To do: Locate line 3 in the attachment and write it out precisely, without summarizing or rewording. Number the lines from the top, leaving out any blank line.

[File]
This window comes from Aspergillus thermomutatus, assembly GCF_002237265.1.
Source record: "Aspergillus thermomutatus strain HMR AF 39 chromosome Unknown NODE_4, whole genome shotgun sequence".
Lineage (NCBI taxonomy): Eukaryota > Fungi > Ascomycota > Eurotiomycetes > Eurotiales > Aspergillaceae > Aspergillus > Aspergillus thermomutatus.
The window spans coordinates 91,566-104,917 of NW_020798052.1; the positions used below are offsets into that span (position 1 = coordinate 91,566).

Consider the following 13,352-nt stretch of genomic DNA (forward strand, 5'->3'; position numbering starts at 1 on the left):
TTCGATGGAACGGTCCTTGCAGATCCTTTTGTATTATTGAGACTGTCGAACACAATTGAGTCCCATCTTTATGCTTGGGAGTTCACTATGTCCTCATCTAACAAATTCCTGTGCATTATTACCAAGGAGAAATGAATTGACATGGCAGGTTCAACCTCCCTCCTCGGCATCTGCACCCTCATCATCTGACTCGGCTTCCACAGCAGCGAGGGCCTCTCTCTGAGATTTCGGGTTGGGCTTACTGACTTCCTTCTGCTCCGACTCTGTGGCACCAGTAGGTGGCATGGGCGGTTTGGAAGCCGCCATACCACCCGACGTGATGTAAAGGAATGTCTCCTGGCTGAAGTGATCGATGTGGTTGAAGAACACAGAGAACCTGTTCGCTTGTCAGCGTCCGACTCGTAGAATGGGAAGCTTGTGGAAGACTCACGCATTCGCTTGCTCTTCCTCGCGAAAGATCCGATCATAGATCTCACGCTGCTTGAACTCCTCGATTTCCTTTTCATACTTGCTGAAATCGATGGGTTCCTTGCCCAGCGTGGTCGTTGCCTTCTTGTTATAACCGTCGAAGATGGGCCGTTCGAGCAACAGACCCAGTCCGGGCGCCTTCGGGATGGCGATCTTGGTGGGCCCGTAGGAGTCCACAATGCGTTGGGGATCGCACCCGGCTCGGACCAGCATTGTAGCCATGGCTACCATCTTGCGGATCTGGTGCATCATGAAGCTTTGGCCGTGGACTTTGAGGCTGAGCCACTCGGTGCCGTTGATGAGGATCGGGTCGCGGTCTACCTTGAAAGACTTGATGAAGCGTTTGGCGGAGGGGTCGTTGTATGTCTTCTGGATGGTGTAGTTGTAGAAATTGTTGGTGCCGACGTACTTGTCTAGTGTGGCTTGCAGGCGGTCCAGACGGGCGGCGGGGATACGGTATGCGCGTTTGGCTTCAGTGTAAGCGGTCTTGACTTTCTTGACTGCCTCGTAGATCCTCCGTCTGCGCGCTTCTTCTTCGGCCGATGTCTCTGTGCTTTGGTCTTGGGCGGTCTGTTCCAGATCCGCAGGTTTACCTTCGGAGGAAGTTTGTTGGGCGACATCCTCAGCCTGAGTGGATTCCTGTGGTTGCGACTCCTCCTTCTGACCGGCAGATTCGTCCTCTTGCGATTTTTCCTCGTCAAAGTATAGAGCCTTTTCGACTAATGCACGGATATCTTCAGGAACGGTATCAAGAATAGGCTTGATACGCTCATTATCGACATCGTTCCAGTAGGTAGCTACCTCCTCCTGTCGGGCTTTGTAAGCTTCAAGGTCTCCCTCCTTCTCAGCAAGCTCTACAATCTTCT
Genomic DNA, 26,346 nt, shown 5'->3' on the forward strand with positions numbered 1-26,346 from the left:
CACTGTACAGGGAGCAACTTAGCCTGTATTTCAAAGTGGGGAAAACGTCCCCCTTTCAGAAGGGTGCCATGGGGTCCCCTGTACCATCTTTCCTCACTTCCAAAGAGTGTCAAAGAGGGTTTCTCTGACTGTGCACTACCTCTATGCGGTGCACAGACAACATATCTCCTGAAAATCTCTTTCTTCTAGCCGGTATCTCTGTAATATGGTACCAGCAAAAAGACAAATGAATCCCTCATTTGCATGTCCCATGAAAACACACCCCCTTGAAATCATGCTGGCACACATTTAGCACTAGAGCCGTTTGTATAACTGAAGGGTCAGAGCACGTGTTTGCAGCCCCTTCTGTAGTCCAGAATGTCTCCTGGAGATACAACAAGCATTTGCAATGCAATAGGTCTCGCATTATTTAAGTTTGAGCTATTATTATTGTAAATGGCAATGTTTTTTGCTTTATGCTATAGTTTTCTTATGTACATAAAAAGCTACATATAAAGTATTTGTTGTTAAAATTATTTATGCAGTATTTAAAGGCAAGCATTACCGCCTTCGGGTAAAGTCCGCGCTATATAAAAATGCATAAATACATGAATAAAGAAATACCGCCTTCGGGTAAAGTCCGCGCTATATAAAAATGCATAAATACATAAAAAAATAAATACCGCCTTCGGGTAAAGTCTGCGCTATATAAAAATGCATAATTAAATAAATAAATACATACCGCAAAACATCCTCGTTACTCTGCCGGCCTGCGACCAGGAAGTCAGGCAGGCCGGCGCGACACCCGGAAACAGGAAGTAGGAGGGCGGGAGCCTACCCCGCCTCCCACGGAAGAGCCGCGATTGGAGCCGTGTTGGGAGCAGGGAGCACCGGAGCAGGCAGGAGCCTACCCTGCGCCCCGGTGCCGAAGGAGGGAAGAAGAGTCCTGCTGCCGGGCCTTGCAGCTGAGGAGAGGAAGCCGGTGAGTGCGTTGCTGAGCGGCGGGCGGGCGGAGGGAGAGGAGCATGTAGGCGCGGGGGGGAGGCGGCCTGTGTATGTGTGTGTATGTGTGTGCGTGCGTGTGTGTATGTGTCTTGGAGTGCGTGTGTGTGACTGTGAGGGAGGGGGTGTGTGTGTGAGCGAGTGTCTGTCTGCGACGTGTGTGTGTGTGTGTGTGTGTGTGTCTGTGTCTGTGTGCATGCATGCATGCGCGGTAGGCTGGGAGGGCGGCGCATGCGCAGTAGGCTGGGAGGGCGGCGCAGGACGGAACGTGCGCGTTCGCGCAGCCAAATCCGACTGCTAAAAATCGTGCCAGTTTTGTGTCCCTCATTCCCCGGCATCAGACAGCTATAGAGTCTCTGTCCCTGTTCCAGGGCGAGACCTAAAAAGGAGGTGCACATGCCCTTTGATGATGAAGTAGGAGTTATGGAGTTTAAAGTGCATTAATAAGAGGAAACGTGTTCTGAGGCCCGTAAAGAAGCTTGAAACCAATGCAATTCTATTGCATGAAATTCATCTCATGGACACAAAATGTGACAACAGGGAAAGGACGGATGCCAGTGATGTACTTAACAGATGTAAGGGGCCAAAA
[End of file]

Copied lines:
Lineage (NCBI taxonomy): Eukaryota > Fungi > Ascomycota > Eurotiomycetes > Eurotiales > Aspergillaceae > Aspergillus > Aspergillus thermomutatus.